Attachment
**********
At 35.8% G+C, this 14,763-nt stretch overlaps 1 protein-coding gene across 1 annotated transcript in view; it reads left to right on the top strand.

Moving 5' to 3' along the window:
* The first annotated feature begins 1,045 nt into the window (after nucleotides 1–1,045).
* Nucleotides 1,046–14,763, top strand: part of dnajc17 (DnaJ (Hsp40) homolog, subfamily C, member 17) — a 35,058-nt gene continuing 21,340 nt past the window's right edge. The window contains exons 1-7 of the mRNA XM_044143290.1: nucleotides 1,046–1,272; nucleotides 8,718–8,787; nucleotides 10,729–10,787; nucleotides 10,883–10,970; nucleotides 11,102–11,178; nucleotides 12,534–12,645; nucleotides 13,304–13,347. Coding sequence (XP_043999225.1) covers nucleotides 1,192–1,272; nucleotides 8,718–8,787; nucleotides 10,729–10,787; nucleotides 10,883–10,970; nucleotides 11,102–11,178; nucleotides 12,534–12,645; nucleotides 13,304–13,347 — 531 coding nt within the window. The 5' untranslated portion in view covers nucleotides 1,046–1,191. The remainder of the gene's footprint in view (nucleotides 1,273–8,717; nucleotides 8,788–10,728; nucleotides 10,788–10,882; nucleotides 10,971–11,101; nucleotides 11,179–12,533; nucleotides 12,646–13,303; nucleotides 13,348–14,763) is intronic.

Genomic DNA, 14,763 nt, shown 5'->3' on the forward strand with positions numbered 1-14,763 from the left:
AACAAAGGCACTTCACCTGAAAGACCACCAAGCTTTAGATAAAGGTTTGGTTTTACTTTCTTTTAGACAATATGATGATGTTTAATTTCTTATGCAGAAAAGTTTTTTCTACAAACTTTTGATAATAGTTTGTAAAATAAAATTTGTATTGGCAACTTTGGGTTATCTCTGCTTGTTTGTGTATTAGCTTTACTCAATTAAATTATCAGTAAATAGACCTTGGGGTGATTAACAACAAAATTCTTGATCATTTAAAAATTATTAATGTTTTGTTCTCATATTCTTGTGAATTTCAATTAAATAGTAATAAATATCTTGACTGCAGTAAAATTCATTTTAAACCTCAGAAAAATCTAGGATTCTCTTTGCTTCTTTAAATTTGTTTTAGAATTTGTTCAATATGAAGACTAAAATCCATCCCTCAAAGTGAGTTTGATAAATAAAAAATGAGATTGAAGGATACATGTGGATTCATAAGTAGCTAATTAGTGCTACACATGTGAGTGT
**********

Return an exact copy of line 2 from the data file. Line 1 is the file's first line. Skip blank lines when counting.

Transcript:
Moving 5' to 3' along the window: